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Medline ® Abstract for Reference 11

of 'Medical treatment for relapsed epithelial ovarian, fallopian tubal, or peritoneal cancer: Platinum-sensitive disease'

Paclitaxel plus platinum-based chemotherapy versus conventional platinum-based chemotherapy in women with relapsed ovarian cancer: the ICON4/AGO-OVAR-2.2 trial.
Parmar MK, Ledermann JA, Colombo N, du Bois A, Delaloye JF, Kristensen GB, Wheeler S, Swart AM, Qian W, Torri V, Floriani I, Jayson G, Lamont A, TropéC, ICON and AGO Collaborators
Lancet. 2003;361(9375):2099.
BACKGROUND: Despite improvements in the treatment of ovarian cancer, most patients develop recurrent disease within 3 years of diagnosis. There is no agreed second-line treatment at relapse. We assessed paclitaxel plus platinum chemotherapy as such treatment.
METHODS: In parallel international, multicentre, randomised trials, between January, 1996, and March, 2002, 802 patients with platinum-sensitive ovarian cancer relapsing after 6 months of being treatment-free were enrolled from 119 hospitals in five countries. Patients were randomly assigned paclitaxel plus platinum chemotherapy or conventional platinum-based chemotherapy. Analysis was by intention to treat, except for toxic effects.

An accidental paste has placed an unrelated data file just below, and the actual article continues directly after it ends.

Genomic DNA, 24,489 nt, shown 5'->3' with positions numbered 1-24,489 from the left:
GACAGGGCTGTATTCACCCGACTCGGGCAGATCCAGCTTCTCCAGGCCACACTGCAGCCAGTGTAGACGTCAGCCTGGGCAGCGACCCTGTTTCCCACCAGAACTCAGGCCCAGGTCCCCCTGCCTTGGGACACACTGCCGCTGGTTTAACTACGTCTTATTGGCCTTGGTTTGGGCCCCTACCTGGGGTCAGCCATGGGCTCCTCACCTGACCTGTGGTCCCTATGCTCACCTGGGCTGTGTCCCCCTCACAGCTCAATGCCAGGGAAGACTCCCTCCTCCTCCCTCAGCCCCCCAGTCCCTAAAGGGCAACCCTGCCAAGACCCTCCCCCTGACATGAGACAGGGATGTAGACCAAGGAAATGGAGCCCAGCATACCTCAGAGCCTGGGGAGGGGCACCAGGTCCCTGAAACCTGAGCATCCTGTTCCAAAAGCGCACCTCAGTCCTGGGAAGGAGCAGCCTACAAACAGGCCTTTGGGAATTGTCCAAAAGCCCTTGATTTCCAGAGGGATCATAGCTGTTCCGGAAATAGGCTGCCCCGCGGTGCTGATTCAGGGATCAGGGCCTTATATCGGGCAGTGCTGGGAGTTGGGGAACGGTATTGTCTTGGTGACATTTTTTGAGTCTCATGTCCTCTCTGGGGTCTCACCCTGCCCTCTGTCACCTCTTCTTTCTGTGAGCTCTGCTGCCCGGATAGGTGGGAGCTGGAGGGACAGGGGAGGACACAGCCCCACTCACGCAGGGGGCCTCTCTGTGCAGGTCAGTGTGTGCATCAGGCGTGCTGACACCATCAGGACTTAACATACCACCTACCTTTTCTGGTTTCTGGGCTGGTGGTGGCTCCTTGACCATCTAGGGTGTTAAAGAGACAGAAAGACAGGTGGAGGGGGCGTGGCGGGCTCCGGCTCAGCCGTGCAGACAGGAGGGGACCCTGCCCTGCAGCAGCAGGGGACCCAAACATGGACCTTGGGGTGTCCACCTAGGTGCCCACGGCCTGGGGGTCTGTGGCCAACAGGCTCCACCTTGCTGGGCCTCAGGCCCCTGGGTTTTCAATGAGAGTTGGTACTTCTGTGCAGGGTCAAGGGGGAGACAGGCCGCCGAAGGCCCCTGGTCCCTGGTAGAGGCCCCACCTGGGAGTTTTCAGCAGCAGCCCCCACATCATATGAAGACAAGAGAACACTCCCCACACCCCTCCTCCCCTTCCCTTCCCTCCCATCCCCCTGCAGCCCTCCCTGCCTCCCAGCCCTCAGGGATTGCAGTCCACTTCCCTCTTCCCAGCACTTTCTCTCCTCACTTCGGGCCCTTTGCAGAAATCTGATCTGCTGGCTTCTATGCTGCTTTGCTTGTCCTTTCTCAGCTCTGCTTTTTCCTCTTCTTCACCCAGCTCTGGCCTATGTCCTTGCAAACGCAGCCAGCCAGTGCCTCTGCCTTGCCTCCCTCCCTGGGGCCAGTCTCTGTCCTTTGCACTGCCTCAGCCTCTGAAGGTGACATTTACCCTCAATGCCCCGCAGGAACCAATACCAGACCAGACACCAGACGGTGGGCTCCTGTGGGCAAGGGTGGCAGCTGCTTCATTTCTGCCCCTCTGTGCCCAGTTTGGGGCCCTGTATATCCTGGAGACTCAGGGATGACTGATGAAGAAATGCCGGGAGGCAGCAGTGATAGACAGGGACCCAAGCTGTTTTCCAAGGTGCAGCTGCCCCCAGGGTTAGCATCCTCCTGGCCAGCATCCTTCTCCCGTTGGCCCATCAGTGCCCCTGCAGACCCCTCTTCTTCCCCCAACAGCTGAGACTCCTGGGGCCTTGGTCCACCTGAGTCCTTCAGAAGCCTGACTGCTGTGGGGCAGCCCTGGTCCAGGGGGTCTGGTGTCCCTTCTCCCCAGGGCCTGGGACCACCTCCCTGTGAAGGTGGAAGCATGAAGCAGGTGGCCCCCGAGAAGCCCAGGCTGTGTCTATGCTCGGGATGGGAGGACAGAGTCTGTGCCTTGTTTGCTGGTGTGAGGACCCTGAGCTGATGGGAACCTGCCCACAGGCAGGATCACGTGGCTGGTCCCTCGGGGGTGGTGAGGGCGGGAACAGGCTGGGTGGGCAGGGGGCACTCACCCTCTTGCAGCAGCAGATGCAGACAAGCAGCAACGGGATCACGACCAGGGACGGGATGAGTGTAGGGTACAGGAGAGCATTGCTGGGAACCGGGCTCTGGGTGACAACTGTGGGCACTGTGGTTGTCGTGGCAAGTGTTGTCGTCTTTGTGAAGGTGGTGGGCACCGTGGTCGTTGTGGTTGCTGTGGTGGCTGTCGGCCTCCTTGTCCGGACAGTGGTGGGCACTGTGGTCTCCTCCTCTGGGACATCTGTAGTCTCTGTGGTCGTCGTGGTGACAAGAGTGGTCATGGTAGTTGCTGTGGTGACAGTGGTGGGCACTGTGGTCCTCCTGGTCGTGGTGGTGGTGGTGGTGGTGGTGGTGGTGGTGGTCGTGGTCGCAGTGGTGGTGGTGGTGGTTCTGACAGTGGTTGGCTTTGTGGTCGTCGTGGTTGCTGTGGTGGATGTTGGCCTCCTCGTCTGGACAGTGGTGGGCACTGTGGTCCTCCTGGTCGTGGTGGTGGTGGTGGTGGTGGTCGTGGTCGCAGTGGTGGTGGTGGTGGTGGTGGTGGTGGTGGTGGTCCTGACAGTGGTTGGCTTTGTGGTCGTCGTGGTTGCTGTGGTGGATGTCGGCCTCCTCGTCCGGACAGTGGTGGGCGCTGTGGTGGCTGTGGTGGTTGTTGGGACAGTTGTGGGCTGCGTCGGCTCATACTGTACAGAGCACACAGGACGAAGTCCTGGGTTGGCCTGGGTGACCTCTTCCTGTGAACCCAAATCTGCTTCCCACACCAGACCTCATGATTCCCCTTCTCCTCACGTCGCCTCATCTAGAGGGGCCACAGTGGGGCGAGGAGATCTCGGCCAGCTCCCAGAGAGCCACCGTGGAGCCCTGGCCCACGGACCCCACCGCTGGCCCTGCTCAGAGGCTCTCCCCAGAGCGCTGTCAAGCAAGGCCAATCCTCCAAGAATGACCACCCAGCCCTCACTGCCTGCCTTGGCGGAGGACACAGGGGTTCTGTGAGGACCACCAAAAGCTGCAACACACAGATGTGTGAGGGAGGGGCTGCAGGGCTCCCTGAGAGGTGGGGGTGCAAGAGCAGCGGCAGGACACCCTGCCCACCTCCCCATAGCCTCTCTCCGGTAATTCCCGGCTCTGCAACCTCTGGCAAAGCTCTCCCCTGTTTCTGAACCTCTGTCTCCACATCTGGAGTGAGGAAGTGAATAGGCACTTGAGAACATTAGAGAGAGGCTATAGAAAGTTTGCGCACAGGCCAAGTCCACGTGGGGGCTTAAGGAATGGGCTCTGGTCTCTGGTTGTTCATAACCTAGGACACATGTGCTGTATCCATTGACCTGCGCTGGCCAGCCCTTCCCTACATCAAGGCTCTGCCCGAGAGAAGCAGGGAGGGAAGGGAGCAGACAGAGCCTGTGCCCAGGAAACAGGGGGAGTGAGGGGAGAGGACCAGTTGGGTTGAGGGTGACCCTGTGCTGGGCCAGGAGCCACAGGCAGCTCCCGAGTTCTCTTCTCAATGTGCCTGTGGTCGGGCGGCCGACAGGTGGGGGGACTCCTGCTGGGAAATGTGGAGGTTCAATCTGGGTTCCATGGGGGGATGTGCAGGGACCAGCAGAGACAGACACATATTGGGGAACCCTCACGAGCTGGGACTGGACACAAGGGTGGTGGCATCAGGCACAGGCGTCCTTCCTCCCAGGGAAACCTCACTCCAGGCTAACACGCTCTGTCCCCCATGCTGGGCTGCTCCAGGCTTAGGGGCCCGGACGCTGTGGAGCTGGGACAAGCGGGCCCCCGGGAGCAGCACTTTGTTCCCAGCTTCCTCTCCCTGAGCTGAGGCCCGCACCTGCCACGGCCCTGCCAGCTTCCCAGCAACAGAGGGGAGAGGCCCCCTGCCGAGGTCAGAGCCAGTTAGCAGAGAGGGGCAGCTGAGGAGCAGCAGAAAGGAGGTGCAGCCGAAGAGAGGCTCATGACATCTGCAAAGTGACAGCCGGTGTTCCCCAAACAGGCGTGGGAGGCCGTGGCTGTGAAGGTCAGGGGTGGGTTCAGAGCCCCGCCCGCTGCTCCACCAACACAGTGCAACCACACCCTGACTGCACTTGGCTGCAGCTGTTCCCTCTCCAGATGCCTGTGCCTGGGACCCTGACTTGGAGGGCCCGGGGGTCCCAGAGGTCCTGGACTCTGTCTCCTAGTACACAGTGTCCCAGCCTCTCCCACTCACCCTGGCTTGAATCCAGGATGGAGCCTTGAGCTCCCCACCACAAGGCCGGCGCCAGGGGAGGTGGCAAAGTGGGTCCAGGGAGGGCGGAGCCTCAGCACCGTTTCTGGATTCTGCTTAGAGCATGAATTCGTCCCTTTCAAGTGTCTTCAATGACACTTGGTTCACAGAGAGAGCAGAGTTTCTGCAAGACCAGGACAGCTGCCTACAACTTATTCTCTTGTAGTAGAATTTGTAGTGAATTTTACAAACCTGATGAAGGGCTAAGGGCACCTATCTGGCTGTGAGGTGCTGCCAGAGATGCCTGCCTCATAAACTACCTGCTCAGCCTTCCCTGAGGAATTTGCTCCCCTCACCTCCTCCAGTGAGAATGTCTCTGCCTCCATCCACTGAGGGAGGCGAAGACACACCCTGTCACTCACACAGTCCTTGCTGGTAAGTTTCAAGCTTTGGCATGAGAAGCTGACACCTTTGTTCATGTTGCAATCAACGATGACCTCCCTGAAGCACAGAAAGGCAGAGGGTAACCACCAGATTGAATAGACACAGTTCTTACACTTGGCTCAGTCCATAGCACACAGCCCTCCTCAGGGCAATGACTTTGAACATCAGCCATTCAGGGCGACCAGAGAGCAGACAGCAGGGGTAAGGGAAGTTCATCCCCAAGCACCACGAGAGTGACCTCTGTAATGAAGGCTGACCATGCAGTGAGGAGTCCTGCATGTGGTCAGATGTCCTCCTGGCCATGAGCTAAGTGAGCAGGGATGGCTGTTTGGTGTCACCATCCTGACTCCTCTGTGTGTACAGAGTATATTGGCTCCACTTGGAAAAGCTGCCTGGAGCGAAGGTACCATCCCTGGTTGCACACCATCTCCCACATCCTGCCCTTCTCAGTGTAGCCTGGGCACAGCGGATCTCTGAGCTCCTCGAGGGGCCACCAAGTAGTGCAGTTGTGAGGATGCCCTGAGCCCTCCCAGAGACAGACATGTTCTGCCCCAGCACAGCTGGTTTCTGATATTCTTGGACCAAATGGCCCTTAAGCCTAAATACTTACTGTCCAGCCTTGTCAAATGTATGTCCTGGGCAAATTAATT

FINDINGS: With a median follow-up of 42 months, 530 patients have died. Survival curves showed a difference in favour of paclitaxel plus platinum (hazard ratio 0.82 [95% CI 0.69-0.97], p=0.02), corresponding to an absolute difference in 2-year survival of 7% between the paclitaxel and conventional treatment groups (57 vs 50% [95% CI for difference 1-12]),and median survival of 5 months (29 vs 24 months [1-11). 717 patients developed progressive disease or died. The progression-free survival curves show a difference in favour of paclitaxel plus platinum (hazard ratio 0.76 [0.66-0.89], p=0.0004), corresponding to an absolute difference in 1-year progression-free survival of 10% (50 vs 40% [4-15]) and in median progression-free survival of 3 months (13 vs 10 months [1-5]).
INTERPRETATION: Paclitaxel plus platinum chemotherapy seems to improve survival and progression-free survival among patients with relapsed platinum-sensitive ovarian cancer compared with conventional platinum-based chemotherapy.